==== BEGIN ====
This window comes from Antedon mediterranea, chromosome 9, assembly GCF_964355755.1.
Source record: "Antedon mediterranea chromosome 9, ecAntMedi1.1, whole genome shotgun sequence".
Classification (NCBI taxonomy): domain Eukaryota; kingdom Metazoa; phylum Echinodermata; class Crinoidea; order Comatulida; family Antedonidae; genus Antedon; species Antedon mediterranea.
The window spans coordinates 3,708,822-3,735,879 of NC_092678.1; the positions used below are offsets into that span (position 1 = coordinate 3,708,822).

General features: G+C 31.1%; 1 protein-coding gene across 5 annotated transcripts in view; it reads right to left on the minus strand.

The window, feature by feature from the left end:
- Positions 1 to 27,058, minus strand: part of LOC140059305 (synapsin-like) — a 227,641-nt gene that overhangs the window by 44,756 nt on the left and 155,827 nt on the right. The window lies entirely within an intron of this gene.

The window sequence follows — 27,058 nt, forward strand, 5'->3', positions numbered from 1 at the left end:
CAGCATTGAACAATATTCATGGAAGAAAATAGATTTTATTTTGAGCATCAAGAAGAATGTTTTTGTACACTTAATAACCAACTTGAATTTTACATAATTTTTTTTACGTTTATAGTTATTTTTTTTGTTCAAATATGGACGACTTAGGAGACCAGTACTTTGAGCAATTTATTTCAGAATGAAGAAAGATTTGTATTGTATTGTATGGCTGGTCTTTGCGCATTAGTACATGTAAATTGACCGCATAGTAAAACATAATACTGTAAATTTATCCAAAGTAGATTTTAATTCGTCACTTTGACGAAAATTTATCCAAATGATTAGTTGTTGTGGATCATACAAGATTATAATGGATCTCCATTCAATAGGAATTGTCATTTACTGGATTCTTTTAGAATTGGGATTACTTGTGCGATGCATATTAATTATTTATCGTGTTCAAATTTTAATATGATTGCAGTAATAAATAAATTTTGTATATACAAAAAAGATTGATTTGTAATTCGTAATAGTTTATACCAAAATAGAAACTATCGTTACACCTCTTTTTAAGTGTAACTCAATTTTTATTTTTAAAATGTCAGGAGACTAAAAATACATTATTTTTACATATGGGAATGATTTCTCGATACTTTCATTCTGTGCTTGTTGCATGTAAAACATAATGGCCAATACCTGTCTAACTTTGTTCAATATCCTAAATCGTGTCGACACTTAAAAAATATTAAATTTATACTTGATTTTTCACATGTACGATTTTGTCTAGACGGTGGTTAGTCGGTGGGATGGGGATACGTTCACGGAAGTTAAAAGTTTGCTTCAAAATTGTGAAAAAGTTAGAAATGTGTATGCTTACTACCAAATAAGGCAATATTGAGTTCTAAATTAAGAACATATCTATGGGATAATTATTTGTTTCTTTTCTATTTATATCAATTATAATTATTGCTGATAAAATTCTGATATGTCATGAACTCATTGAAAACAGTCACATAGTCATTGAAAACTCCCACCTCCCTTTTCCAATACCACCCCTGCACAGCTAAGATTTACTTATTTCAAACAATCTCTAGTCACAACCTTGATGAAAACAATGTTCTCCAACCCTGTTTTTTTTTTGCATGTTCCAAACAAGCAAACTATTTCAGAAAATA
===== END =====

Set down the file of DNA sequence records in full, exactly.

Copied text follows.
This window comes from Antedon mediterranea, chromosome 9, assembly GCF_964355755.1.
Source record: "Antedon mediterranea chromosome 9, ecAntMedi1.1, whole genome shotgun sequence".
Classification (NCBI taxonomy): domain Eukaryota; kingdom Metazoa; phylum Echinodermata; class Crinoidea; order Comatulida; family Antedonidae; genus Antedon; species Antedon mediterranea.
The window spans coordinates 3,708,822-3,735,879 of NC_092678.1; the positions used below are offsets into that span (position 1 = coordinate 3,708,822).

General features: G+C 31.1%; 1 protein-coding gene across 5 annotated transcripts in view; it reads right to left on the minus strand.

The window, feature by feature from the left end:
- Positions 1 to 27,058, minus strand: part of LOC140059305 (synapsin-like) — a 227,641-nt gene that overhangs the window by 44,756 nt on the left and 155,827 nt on the right. The window lies entirely within an intron of this gene.

The window sequence follows — 27,058 nt, forward strand, 5'->3', positions numbered from 1 at the left end:
CAGCATTGAACAATATTCATGGAAGAAAATAGATTTTATTTTGAGCATCAAGAAGAATGTTTTTGTACACTTAATAACCAACTTGAATTTTACATAATTTTTTTTACGTTTATAGTTATTTTTTTTGTTCAAATATGGACGACTTAGGAGACCAGTACTTTGAGCAATTTATTTCAGAATGAAGAAAGATTTGTATTGTATTGTATGGCTGGTCTTTGCGCATTAGTACATGTAAATTGACCGCATAGTAAAACATAATACTGTAAATTTATCCAAAGTAGATTTTAATTCGTCACTTTGACGAAAATTTATCCAAATGATTAGTTGTTGTGGATCATACAAGATTATAATGGATCTCCATTCAATAGGAATTGTCATTTACTGGATTCTTTTAGAATTGGGATTACTTGTGCGATGCATATTAATTATTTATCGTGTTCAAATTTTAATATGATTGCAGTAATAAATAAATTTTGTATATACAAAAAAGATTGATTTGTAATTCGTAATAGTTTATACCAAAATAGAAACTATCGTTACACCTCTTTTTAAGTGTAACTCAATTTTTATTTTTAAAATGTCAGGAGACTAAAAATACATTATTTTTACATATGGGAATGATTTCTCGATACTTTCATTCTGTGCTTGTTGCATGTAAAACATAATGGCCAATACCTGTCTAACTTTGTTCAATATCCTAAATCGTGTCGACACTTAAAAAATATTAAATTTATACTTGATTTTTCACATGTACGATTTTGTCTAGACGGTGGTTAGTCGGTGGGATGGGGATACGTTCACGGAAGTTAAAAGTTTGCTTCAAAATTGTGAAAAAGTTAGAAATGTGTATGCTTACTACCAAATAAGGCAATATTGAGTTCTAAATTAAGAACATATCTATGGGATAATTATTTGTTTCTTTTCTATTTATATCAATTATAATTATTGCTGATAAAATTCTGATATGTCATGAACTCATTGAAAACAGTCACATAGTCATTGAAAACTCCCACCTCCCTTTTCCAATACCACCCCTGCACAGCTAAGATTTACTTATTTCAAACAATCTCTAGTCACAACCTTGATGAAAACAATGTTCTCCAACCCTGTTTTTTTTTTGCATGTTCCAAACAAGCAAACTATTTCAGAAAATA